“We’re not out to change people’s minds, but we want to have a balanced conversation.”
So says Angela Anderson, communications manager for the Des Moines, Iowa-based National Pork Board, summing up her thoughts Monday on how the food industry can better communicate its message to consumers amid the cacophony of opinions and activists on social media.
Anderson and pig rancher Brad Greenway led “Communicating the Story to Consumers,” one of the concurrent workshops on the second day of the 2017 Annual Meat Conference, hosted by the North American Meat Institute and Food Marketing Institute, through Tuesday at the Hilton Anatole in Dallas.
Pork board research indicates that consumers expect retailers to know where food comes from and lead that conversation with them, with nearly three-quarters of those surveyed indicating that they “always/usually” trust food retailers, Anderson noted in her case study as an example to other product segments.
The pork board’s approach is to partner with retailers on telling the farmers’ stories, connect with consumers via retailers through point-of-sale and online materials,; and, coming later this year, reaching out directly to consumers.
The group hosts farm tours for retailers to foster a dialogue with farmers, and on-pack and POS QR codes link to microsites featuring videos with information about farm-level pork production.
Meanwhile, Greenway related, farmers contribute their stories, photos and thoughts online using the hashtag #RealPigFarming, and the website PorkCares.org answers questions for retailers and consumers about modern, humane farming practices.
The morning opened with the annual general session on commodity meat pricing from a slate of ag economists. Pork market analyst Steve Meyer, of Fort Wayne, Ind.-based EMI Analytics, noted that feed stocks are plentiful and production is on the rise across all species, indicating a continued easing of the high retail prices of the past few years resulting from drought conditions and culled herds.
Meat use parallels median household income, poultry economist Paul Aho explained, noting a drop in both heading into the last recession, and a subsequent rise into the new year. “As long as income continues to rise, meat sales will grow,” Aho said.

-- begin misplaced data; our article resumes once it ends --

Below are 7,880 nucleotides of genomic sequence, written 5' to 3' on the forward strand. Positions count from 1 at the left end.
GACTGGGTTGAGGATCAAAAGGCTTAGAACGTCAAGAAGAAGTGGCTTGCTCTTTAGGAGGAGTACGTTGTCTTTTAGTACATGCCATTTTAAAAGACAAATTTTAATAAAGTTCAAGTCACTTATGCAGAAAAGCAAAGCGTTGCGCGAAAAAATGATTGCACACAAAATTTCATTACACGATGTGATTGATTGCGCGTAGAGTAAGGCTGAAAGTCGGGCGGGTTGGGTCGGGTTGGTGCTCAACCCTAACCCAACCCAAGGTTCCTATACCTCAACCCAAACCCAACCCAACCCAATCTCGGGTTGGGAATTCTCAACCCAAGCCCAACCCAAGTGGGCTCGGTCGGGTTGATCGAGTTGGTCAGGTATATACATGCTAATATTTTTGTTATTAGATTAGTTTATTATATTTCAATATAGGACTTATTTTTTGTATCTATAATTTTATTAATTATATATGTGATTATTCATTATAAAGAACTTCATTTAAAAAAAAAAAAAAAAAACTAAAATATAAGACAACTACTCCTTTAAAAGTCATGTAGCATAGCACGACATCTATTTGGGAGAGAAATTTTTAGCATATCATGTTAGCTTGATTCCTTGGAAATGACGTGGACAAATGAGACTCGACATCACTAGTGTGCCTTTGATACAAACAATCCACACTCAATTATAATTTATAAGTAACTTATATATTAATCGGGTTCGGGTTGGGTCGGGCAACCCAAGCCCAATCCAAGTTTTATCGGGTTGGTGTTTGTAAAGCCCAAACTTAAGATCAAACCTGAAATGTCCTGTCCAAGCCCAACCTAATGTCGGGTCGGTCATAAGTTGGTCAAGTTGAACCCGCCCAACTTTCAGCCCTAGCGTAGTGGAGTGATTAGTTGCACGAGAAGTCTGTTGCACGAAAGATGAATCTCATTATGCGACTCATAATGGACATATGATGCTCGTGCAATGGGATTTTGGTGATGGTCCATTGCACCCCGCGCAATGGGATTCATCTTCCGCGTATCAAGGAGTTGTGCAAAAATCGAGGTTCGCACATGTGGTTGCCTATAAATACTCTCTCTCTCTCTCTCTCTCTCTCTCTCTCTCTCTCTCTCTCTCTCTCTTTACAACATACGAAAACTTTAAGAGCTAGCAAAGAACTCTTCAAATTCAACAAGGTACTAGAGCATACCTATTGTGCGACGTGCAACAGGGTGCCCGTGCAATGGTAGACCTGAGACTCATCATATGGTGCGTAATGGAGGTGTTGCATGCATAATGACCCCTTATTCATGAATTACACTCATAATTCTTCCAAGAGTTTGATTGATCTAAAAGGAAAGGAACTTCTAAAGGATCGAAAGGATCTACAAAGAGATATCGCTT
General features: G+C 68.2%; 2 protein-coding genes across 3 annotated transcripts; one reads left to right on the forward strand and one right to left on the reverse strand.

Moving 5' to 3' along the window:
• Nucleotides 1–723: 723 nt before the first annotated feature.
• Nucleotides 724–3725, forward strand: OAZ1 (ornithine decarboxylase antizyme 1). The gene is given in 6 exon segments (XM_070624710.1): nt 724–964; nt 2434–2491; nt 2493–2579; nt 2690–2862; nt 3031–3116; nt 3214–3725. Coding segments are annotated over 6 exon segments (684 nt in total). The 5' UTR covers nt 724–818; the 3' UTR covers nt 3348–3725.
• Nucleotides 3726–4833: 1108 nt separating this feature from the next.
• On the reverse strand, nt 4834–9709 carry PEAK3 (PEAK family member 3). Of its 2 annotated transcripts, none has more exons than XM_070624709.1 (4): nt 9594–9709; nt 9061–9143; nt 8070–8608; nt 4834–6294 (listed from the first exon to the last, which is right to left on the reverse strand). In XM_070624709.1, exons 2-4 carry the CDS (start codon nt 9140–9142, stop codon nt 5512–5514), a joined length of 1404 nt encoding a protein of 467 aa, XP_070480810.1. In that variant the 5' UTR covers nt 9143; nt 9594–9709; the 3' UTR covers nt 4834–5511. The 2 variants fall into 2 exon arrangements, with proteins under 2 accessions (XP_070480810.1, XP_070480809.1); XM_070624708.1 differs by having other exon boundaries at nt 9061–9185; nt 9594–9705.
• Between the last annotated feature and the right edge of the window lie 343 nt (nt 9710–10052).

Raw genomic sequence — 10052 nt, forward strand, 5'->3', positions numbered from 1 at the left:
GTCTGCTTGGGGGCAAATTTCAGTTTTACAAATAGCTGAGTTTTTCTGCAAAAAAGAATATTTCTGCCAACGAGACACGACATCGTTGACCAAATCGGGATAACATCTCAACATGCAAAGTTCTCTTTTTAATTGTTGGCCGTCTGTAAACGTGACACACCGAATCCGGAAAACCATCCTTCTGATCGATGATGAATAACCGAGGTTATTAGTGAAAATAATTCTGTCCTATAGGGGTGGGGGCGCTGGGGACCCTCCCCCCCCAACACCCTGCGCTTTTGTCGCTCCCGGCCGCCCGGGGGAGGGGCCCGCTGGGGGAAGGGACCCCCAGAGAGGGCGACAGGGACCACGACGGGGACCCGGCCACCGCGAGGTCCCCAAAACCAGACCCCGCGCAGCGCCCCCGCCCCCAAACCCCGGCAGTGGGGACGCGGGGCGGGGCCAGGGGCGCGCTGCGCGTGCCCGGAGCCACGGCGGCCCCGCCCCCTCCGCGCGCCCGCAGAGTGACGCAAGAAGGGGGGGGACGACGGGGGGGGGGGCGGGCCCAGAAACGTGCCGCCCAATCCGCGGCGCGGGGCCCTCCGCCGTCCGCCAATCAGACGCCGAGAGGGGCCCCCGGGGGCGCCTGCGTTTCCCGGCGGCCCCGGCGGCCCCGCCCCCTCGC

Responding to an audience question about growth in organic meats, the panel asserted that it would remain a niche category for the foreseeable future.
“It will continue to be a growing niche, but a small niche,” said beef analyst Randy Blach, CEO of Centennial, Colo.-based Cattlefax. Meyer agreed: “For most households, organic is not an affordable option for meat proteins.”
Aho chuckled at his recollection of seeing “cage-free broilers” advertised recently. “We’ve never raised broilers in cages,” he said, but since cage-free status commands higher prices, “I think we should push that.”
Other concurrent workshops Monday included an extended Q&A session with the economist panel and “Modern Marketing in the New Media Environment.” Rounding out the morning was Ron Elving, senior Washington editor for National Public Radio, discussing the political scene in Washington and the nation since the presidential election.
Conference attendees spent the afternoon feasting on the wares of nearly 90 exhibitors offering all manner of beef, pork and poultry products in an array of flavors, formats and functionalities. This year, there were plenty of grass-fed, no-antibiotic, free-from and clean-label products; high-end varieties like American Kobe, Berkshire pork and premium lines; and convenient and easy-to-prepare products.